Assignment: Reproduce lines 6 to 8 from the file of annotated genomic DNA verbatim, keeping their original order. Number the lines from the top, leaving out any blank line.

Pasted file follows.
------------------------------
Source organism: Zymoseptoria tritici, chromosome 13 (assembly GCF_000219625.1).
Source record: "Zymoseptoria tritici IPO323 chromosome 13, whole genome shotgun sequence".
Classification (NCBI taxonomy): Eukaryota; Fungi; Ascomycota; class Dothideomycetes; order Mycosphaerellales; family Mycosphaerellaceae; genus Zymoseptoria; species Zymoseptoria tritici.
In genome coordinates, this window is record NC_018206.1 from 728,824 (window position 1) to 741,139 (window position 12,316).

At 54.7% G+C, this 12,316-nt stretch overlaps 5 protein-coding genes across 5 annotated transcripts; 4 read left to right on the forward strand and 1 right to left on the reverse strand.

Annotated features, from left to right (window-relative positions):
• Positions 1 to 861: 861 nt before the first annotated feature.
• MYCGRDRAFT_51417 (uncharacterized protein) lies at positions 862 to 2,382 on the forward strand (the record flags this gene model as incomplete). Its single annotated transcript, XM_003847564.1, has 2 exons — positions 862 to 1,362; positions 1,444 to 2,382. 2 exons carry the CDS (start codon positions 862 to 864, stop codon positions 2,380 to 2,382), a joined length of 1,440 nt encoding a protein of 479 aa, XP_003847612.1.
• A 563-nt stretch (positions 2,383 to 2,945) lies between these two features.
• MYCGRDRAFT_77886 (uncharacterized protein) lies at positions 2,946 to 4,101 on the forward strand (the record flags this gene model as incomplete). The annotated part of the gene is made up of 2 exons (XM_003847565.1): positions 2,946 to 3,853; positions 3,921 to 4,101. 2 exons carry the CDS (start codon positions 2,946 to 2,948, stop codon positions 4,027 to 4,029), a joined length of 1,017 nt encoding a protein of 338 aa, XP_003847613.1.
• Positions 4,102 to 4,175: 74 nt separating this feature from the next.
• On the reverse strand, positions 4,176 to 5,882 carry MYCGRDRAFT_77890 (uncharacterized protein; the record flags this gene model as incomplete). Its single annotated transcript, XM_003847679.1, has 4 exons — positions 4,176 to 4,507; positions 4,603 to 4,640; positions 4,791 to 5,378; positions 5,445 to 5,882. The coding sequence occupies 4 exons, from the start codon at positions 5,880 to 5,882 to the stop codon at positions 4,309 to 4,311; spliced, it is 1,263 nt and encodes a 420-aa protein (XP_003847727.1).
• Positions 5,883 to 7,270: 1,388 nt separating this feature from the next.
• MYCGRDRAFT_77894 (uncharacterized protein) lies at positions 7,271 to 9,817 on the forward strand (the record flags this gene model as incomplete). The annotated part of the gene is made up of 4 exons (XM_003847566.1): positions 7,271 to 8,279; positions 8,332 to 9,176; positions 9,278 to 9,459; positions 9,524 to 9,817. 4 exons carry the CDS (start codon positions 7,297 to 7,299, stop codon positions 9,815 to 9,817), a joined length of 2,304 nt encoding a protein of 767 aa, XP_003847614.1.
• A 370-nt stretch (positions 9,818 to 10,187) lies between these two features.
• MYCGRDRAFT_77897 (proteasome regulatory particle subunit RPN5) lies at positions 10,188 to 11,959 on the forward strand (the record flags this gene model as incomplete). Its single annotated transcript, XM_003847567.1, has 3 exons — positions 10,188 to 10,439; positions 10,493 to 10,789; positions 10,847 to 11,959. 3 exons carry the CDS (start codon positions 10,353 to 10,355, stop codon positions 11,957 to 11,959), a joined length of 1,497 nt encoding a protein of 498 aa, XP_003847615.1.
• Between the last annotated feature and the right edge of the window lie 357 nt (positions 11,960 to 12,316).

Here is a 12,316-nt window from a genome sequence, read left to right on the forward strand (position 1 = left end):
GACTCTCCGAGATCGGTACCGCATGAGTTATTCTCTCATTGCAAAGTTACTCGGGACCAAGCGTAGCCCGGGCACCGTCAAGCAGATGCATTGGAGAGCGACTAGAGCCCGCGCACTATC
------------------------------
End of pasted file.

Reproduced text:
Annotated features, from left to right (window-relative positions):
• Positions 1 to 861: 861 nt before the first annotated feature.
• MYCGRDRAFT_51417 (uncharacterized protein) lies at positions 862 to 2,382 on the forward strand (the record flags this gene model as incomplete). Its single annotated transcript, XM_003847564.1, has 2 exons — positions 862 to 1,362; positions 1,444 to 2,382. 2 exons carry the CDS (start codon positions 862 to 864, stop codon positions 2,380 to 2,382), a joined length of 1,440 nt encoding a protein of 479 aa, XP_003847612.1.